GayandRight

My name is Fred and I am a gay conservative living in Ottawa. This blog supports limited government, the right of the State of Israel to live in peace and security, and tries to expose the threat to us all from cultural relativism, post-modernism, and radical Islam. I am also the founder of the Free Thinking Film Society in Ottawa (www.freethinkingfilms.com)

Thursday, March 16, 2006

Is "Crash" Realistic?

It might have won Best Picture, but is it realistic? Larry Elder has a look.
Actor Matt Dillon plays an immoral cop who pulls over a black couple and proceeds to fondle the wife right in front of the husband. Just before the couple pulled over, they laughed at the idea of getting stopped — after all, they'd done nothing. But, no, Officer Dillon shatters their naivete, showing why the "black community" refuses to trust the police.

But does this square with reality?

The U.S. Justice Department, in 1998, undertook a nationwide survey. They asked the following question: Are you satisfied with your local police? The results surprised local "civil rights leaders." In Los Angeles, the site of the movie "Crash," 86 percent of all respondents said yes, they were satisfied with the police in their neighborhood. Eighty-nine percent of whites agreed, but what about blacks? Despite the 1992 riots, despite the horrific videotaped beating of Rodney King in 1991, 82 percent of black Angelenos approved of their local police in their own neighborhood.

William Bratton, a white man, runs the Los Angeles Police Department. But Los Angeles' first black police chief, Willie Williams, followed by up-from-the-ranks black chief Bernard Parks, served as Bratton's immediate predecessors. Yes, many blacks complain about race mistreatment and being pulled over for DWB — Driving While Black — but take a look at the numbers. The LAPD logs almost 1 million encounters with the public every year, from 9-1-1 responses to warnings for traffic stops. If casual interactions are included — when the cop on the beat just stops to chat with a civilian, for instance — LAPD estimates the number of "encounters" would double or triple. In 2004, 4,907 public complaints were filed, of which — to date — 4,760 have been closed. Only 164 of the closed complaints were sustained. Even if the 138 complaints with a determination still pending are included with the 164 sustained complaints, that's a small fraction of a percent of all the interactions police have with the public.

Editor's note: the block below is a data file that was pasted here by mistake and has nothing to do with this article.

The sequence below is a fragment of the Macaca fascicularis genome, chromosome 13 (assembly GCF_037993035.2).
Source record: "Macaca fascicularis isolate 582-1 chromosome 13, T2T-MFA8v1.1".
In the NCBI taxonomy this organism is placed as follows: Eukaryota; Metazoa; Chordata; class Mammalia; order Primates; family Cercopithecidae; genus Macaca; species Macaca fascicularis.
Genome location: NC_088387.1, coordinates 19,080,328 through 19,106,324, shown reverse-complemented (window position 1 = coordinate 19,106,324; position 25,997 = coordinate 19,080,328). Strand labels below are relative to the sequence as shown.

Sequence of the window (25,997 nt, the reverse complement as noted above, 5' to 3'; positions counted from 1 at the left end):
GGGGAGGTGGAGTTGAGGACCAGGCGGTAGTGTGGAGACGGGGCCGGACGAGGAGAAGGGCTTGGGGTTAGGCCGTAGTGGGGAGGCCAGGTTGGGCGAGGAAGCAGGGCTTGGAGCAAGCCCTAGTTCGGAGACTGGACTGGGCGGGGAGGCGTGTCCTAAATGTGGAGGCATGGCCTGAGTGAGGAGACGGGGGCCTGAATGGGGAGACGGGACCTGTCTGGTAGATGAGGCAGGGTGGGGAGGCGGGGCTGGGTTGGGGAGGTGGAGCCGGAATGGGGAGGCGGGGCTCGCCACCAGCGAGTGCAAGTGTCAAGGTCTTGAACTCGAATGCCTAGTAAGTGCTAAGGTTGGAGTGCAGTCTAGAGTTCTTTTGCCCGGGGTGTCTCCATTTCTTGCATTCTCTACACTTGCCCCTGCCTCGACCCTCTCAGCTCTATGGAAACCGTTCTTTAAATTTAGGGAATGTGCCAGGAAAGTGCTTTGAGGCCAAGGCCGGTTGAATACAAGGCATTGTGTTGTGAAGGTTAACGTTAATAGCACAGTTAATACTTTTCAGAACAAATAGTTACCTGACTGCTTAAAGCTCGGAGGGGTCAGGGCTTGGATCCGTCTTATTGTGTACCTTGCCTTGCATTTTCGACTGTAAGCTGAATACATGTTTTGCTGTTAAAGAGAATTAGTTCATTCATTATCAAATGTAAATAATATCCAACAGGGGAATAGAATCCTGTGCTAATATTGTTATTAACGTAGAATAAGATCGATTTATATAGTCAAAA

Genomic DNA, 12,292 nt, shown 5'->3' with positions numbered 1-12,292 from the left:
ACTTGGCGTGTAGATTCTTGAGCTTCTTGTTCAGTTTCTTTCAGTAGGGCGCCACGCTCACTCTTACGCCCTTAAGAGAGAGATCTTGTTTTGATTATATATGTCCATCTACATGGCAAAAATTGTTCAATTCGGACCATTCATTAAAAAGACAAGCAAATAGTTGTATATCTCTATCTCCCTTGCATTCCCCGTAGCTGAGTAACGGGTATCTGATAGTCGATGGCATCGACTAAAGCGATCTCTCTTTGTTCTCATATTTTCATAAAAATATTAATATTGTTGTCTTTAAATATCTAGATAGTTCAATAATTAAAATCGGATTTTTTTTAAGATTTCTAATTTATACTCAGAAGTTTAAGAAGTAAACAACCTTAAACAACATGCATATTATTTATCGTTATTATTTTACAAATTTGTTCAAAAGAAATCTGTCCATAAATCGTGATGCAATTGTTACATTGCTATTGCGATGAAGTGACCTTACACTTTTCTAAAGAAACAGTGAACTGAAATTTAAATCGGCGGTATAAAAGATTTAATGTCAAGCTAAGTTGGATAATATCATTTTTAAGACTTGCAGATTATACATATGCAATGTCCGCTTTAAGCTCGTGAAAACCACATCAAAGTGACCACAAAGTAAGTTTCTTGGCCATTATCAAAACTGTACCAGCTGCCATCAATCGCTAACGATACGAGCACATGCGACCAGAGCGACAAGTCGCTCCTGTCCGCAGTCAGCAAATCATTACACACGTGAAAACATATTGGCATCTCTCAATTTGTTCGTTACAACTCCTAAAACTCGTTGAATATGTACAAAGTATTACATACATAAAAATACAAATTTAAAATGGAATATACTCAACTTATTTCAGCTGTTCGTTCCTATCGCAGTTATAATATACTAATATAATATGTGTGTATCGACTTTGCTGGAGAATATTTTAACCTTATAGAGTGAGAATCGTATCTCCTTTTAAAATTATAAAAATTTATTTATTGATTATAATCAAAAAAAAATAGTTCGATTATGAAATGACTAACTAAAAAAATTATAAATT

1 Comments:

Blogger Lord Kitchener's Own said...

Now, I liked Crash, so I'm biased here, but I for one am a little sick of people slamming movies and T.V. shows for not being "realistic".

YAWN.

A lot of people keep talking about how Crash was, "unrealistic" and "contrived", or about the coincidences in the movie straining credulity. Well, I say, so what? IT'S A MOVIE!!! Is it trying to make some points? Sure. Do the points related to the real world? Of course. That doesn't mean the movie has to be "realistic". In fact, I for one would say that Crash effectively demonstrates the complexity of the points it's trying to make BY it's very unrealistic nature. If all the characters were "real", and all the circumstances "realistic", I don't think the movie could have tackled some of the issues it tried to tackle at all. Not in the way it tries to demonstrate the complexities of modern life, and of our interactions with our fellow citizens.

One of my favourite movies of all time is about a police officer who roams the streets of Los Angeles tracking down technological replicants of humans and destroying them. It wasn't "realistic" or "plausable" in many aspects at all. But that didn't stop Ridley Scott from exploring some fascinating aspects of human nature, and what it means to be human.

Anyway, others could make a much better defence of Crash than me, I just felt a need to comment because I'm so sick of people attacking art for not being "real" enough. I think they're missing the point by so much, I'm not sure anyone could even explain the point to them if they tried.

Crash was not a documentary about life in Los Angeles. It's not even a fictional movie about life in Los Angeles. And people who don't get that are never going to understand it, or like it.

4:58 PM  

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